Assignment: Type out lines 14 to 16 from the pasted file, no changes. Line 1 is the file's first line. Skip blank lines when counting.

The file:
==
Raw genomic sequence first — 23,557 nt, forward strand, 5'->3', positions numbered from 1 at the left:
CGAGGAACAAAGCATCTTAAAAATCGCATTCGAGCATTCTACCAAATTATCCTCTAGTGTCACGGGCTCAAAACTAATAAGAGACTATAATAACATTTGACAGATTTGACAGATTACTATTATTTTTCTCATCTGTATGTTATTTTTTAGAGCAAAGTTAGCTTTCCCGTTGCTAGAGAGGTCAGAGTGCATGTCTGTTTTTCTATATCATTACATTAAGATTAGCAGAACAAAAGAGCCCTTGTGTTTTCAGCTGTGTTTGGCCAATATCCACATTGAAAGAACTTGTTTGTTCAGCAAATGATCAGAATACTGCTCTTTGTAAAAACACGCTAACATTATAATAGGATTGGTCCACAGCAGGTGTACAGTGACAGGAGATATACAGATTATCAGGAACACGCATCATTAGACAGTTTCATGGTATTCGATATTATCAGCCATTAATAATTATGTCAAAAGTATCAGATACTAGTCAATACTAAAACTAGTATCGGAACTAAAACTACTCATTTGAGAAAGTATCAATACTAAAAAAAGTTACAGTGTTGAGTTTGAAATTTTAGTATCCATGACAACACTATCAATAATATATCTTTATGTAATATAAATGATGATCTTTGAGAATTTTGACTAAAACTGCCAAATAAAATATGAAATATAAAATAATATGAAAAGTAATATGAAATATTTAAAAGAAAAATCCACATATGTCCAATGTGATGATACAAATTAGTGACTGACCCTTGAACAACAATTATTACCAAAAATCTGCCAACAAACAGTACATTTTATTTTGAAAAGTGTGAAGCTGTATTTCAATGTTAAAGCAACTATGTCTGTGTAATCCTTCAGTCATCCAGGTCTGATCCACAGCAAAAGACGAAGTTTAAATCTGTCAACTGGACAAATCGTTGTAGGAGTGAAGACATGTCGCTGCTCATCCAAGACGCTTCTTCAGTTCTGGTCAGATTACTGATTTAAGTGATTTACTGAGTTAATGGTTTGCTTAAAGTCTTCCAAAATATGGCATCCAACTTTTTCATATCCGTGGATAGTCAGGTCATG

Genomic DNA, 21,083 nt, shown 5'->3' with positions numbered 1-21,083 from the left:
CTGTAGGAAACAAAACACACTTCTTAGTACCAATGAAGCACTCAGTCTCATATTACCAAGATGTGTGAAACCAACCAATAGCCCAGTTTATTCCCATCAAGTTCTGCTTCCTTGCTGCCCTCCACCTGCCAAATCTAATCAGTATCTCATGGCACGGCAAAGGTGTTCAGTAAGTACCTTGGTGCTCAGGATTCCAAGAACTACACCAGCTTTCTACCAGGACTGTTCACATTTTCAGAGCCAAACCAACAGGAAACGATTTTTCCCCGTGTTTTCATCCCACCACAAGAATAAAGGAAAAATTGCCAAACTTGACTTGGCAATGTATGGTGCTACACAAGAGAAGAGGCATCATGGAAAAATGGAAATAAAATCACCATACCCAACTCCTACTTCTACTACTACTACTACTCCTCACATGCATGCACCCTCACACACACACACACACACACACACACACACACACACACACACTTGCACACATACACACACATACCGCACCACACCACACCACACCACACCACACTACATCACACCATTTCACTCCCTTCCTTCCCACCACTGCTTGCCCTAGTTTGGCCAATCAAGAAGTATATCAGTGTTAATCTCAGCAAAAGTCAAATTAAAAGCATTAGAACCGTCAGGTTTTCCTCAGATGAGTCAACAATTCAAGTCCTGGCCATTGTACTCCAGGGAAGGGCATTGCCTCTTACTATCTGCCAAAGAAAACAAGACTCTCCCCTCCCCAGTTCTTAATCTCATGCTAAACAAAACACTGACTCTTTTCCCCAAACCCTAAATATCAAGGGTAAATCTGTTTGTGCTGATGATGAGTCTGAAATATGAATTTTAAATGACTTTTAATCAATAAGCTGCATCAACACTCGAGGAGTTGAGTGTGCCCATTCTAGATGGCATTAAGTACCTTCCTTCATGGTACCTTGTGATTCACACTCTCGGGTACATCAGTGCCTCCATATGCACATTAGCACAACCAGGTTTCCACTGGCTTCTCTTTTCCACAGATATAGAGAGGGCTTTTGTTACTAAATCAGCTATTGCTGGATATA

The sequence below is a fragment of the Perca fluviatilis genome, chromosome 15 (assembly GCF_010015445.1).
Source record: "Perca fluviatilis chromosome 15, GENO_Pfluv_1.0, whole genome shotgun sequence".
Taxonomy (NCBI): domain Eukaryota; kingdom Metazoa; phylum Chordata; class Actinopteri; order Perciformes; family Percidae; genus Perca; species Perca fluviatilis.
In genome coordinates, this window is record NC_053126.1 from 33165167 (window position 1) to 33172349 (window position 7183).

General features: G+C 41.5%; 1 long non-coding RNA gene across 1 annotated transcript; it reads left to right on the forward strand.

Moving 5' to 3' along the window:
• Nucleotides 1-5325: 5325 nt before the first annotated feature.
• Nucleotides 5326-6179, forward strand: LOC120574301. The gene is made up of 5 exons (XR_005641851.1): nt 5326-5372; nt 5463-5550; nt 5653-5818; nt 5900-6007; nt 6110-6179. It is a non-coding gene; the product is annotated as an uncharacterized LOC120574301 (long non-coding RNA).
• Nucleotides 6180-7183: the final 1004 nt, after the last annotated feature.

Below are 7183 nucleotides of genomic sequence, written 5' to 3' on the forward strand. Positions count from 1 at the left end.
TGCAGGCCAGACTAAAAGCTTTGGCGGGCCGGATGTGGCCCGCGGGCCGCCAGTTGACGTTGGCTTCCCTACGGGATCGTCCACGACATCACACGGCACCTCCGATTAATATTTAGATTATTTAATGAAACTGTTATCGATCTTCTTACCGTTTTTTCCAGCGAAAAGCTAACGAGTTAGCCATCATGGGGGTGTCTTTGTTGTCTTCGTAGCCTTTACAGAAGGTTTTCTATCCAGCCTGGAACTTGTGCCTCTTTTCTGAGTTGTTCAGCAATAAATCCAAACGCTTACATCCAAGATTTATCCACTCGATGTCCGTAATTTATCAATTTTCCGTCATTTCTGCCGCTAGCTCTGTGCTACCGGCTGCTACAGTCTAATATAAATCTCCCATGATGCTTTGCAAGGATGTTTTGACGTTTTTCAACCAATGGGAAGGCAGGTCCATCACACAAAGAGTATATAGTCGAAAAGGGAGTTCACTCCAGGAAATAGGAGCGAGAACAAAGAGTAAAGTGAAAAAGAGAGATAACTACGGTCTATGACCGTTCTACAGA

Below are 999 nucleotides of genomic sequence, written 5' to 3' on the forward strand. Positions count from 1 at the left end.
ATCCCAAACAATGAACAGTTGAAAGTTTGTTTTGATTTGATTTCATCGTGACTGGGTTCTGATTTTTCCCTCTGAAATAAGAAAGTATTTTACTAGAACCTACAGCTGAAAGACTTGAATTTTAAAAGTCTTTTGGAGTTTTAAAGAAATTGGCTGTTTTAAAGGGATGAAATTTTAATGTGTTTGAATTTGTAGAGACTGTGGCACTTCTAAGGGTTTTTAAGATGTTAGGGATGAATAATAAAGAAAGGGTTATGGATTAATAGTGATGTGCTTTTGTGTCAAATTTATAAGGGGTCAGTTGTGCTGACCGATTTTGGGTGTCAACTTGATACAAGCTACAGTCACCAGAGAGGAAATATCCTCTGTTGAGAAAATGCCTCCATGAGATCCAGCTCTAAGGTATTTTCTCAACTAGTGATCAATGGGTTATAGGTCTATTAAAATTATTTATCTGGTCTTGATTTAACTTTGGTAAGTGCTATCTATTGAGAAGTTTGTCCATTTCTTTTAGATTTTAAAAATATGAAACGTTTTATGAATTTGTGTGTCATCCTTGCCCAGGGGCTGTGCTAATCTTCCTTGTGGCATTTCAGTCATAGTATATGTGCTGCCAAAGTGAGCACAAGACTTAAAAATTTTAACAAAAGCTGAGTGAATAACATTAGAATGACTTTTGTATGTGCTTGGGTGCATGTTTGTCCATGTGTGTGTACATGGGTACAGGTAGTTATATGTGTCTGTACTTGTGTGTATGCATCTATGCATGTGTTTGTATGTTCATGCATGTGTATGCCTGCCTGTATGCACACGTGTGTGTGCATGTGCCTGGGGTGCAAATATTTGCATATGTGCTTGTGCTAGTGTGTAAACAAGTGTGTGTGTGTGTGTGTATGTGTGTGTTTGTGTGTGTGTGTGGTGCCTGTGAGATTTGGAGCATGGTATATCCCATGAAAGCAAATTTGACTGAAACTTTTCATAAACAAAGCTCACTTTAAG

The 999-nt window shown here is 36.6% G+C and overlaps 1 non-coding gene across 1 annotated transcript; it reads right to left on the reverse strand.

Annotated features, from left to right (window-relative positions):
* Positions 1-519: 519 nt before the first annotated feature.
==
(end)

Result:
Below are 7183 nucleotides of genomic sequence, written 5' to 3' on the forward strand. Positions count from 1 at the left end.
TGCAGGCCAGACTAAAAGCTTTGGCGGGCCGGATGTGGCCCGCGGGCCGCCAGTTGACGTTGGCTTCCCTACGGGATCGTCCACGACATCACACGGCACCTCCGATTAATATTTAGATTATTTAATGAAACTGTTATCGATCTTCTTACCGTTTTTTCCAGCGAAAAGCTAACGAGTTAGCCATCATGGGGGTGTCTTTGTTGTCTTCGTAGCCTTTACAGAAGGTTTTCTATCCAGCCTGGAACTTGTGCCTCTTTTCTGAGTTGTTCAGCAATAAATCCAAACGCTTACATCCAAGATTTATCCACTCGATGTCCGTAATTTATCAATTTTCCGTCATTTCTGCCGCTAGCTCTGTGCTACCGGCTGCTACAGTCTAATATAAATCTCCCATGATGCTTTGCAAGGATGTTTTGACGTTTTTCAACCAATGGGAAGGCAGGTCCATCACACAAAGAGTATATAGTCGAAAAGGGAGTTCACTCCAGGAAATAGGAGCGAGAACAAAGAGTAAAGTGAAAAAGAGAGATAACTACGGTCTATGACCGTTCTACAGA

Below are 999 nucleotides of genomic sequence, written 5' to 3' on the forward strand. Positions count from 1 at the left end.